Patient will present as → a 5-month old infant with a three-day history of a mild respiratory tract infection with serous nasal discharge, fever of 38.5 C, and decreased appetite. Physical exam reveals a tachypneic infant with audible wheezing and a respiratory rate of 65. Nasal flaring, use of accessory muscles, subcostal and intercostal retractions are noted. Expiratory wheezes and a cough are present.
RSV is the most common cause of lower respiratory tract infections in children worldwide. Virtually all children contract it by the age of three.
- It's the leading cause of pneumonia and bronchiolitis in infants. It may play a major role in the pathogenesis of asthma bronchiolitis
Distinct symptoms of RSV bronchiolitis include:
- Wheezing and coughing can persist for several months
- Low-grade fever
- Nasal flaring and retractions
- Nail Bed cyanosis
Nasopharyngeal secretions RSV antigen test
- CXR can show diffuse infiltrates
Indications for hospitalization include moderate tachypnea with feeding difficulties, visible retractions, and oxygen desaturation
- Supportive measures include, albuterol via nebulizer, antipyretics and humidified oxygen
- Symptoms resolve within five to seven days
Palivizumab (Synagis) prophylaxis
- Infants born at ≤28 weeks 6 days gestational age and <12 months at the start of RSV season
- Infants <12 months of age with chronic lung disease (CLD) of prematurity
- Infants ≤12 months of age with hemodynamically significant CHD
- Infants and children <24 months of age with CLD of prematurity necessitating medical therapy (eg, supplemental oxygen, bronchodilator, diuretic, or chronic steroid therapy) within 6 months prior to the beginning of RSV season
AAP also suggests that palivizumab prophylaxis may be considered in the following circumstances:
- Infants <12 months of age with congenital airway abnormality or neuromuscular disorder that decreases the ability to manage airway secretions
- Infants <12 months of age with cystic fibrosis with clinical evidence of CLD and/or nutritional compromise
- Children <24 months with cystic fibrosis with severe lung disease (previous hospitalization for pulmonary exacerbation in the first year of life or abnormalities on chest radiography or chest computed tomography that persist when stable) or weight for length less than the 10th percentile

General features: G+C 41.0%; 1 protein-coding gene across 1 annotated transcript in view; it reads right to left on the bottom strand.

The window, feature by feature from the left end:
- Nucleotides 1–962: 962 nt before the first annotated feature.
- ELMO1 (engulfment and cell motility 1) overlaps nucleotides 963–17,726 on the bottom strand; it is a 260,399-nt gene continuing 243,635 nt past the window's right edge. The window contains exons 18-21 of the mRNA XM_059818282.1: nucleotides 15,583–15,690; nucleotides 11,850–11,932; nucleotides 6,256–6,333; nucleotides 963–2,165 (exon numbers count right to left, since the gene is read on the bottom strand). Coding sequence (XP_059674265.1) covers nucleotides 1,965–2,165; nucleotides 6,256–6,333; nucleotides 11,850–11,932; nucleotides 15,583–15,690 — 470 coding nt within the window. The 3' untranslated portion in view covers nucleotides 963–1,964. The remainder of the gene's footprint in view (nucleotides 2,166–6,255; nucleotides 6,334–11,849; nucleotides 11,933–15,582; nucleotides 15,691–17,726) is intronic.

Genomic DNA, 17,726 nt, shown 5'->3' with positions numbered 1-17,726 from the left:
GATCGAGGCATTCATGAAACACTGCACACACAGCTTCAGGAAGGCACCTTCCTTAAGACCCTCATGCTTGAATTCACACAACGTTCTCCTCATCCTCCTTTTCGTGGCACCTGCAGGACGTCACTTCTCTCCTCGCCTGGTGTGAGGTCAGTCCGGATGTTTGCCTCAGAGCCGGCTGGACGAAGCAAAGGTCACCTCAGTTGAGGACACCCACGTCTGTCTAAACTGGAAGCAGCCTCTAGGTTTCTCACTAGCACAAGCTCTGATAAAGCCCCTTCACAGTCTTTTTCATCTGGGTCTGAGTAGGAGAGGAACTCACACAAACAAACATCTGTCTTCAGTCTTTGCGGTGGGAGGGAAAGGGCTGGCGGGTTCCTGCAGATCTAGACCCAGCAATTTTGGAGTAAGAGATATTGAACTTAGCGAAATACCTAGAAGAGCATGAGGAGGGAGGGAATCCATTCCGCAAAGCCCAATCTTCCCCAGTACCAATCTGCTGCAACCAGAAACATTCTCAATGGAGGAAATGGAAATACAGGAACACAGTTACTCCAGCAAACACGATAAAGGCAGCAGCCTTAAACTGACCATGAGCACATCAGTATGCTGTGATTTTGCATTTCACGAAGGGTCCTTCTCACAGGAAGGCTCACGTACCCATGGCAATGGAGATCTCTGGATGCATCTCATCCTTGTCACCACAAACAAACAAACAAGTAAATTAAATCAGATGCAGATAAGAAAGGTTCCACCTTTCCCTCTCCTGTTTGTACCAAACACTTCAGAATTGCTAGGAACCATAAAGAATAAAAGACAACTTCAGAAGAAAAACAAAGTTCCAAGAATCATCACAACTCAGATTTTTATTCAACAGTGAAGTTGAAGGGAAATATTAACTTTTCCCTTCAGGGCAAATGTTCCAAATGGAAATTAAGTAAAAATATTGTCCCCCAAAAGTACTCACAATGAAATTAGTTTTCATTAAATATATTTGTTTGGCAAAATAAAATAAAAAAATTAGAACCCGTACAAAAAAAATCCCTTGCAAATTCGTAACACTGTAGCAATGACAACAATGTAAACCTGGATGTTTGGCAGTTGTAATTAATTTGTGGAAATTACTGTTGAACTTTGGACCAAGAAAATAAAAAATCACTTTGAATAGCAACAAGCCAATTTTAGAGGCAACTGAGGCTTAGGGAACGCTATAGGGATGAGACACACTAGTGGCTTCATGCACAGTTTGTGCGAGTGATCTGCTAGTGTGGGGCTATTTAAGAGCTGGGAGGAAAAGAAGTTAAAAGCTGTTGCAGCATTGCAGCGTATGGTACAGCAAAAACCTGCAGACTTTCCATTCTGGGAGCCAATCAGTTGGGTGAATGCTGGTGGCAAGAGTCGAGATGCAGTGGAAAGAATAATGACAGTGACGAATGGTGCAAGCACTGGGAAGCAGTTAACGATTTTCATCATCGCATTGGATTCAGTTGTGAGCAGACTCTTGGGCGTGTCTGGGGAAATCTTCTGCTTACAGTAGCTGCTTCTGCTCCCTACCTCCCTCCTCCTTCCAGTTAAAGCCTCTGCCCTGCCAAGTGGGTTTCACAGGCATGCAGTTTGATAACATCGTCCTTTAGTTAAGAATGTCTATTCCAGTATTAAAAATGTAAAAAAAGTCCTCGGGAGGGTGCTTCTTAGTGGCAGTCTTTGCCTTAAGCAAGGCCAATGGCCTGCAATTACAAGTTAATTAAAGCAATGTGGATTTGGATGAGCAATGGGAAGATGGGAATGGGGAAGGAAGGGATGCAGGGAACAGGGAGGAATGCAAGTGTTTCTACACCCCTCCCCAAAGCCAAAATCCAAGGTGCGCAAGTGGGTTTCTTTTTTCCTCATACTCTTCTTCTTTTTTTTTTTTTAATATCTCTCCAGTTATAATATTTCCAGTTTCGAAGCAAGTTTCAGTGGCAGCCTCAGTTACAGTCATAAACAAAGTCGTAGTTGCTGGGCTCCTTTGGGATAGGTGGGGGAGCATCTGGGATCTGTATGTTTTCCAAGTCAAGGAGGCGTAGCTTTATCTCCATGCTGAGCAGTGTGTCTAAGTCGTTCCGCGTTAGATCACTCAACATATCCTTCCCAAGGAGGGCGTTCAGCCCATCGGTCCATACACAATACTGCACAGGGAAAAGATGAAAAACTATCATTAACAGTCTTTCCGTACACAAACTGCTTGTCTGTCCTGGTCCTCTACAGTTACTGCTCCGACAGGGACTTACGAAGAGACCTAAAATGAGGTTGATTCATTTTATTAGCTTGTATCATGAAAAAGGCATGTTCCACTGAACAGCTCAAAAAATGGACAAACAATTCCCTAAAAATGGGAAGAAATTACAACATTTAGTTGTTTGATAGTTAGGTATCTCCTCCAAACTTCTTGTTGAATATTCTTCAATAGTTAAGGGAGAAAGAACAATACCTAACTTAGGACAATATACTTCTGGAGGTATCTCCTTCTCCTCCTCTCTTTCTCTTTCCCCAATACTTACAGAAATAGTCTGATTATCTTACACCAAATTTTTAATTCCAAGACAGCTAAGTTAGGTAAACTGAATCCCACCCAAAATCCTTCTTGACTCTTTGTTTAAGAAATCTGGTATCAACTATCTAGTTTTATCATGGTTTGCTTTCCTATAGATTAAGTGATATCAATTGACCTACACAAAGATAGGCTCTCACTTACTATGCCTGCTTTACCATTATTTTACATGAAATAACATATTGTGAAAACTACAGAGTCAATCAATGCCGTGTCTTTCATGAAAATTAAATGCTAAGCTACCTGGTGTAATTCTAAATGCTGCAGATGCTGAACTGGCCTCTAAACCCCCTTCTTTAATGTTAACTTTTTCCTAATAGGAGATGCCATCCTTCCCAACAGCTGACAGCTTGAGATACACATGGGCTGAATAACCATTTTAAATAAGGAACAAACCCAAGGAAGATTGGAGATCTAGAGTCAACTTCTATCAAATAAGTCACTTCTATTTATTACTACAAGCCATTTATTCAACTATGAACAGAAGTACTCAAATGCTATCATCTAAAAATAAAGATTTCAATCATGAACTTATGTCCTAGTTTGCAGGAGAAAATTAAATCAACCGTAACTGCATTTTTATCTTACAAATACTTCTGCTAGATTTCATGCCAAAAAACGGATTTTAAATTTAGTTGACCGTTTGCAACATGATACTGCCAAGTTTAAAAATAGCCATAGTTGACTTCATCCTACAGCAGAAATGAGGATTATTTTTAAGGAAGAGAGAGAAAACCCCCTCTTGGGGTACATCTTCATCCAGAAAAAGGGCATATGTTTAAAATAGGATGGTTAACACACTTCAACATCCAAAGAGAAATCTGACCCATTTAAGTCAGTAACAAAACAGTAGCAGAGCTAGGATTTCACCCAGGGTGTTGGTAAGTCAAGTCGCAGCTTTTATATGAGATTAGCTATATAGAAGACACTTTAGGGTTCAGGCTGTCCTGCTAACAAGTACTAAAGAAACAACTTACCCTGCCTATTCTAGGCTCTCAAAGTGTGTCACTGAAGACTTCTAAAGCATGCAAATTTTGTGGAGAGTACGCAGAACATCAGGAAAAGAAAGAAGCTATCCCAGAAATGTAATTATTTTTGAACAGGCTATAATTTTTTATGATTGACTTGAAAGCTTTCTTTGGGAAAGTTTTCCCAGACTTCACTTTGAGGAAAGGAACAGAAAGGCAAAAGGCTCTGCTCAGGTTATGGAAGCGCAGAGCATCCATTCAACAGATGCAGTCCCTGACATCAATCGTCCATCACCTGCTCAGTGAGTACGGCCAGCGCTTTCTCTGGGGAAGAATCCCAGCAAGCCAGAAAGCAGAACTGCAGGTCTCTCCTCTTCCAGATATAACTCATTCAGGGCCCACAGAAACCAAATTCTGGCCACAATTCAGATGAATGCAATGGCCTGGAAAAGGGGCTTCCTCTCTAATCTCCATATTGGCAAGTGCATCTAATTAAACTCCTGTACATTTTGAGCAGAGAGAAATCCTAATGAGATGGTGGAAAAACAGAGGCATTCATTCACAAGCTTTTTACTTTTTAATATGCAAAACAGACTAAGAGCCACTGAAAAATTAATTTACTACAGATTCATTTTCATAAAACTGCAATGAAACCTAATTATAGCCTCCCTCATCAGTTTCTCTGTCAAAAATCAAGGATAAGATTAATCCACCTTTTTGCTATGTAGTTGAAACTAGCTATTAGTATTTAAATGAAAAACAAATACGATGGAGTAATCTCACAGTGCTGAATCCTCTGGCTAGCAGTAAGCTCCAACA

- Infants and children <24 months who are profoundly immunocompromised
- Infants and children <24 months undergoing cardiac transplantation during RSV season
|RSV, or respiratory syncytial virus, is a viral infection that infects upper airway epithelial cells, leading to copious secretions, coughing, sneezing and wheezing in patients. It primarily affects infants and young children with peak incidence between 2 to 7 months of age. It affects more male than female infants; occurs less frequently in breast-fed infants; and has a peak incidence during winter and spring. Most cases of bronchiolitis are caused by RSV.|
Antibiotics are utilized to treat bacterial, not viral, illnesses.
The use of corticosteroids in children with bronchiolitis has not been studied and does not appear to be helpful.
Racemic epinephrine is not indicated in the treatment of bronchiolitis.
pulse oximetry of 94% on room air
A pulse oximetry reading of 94% on room air is equivalent to a PaO2 of approximately 80 mm Hg which indicates the child is not in severe respiratory distress.
children between 4-6 months of age
Children less than 2 months of age require hospitalization.
moderate tachypnea with feeding difficulties
hyperinflation and interstitial infiltrates on chest x-ray
Hyperinflation and interstitial infiltrates on chest x-ray are frequently seen with acute bronchiolitis and by themselves are not an indication for hospitalization.
Corticosteroids are not indicated for the treatment of previously healthy infants with bronchiolitis.
Antibiotics are not indicated in the treatment of bronchiolitis unless there is a secondary bacterial infection.
Palivizumab is used only for prevention of RSV infection.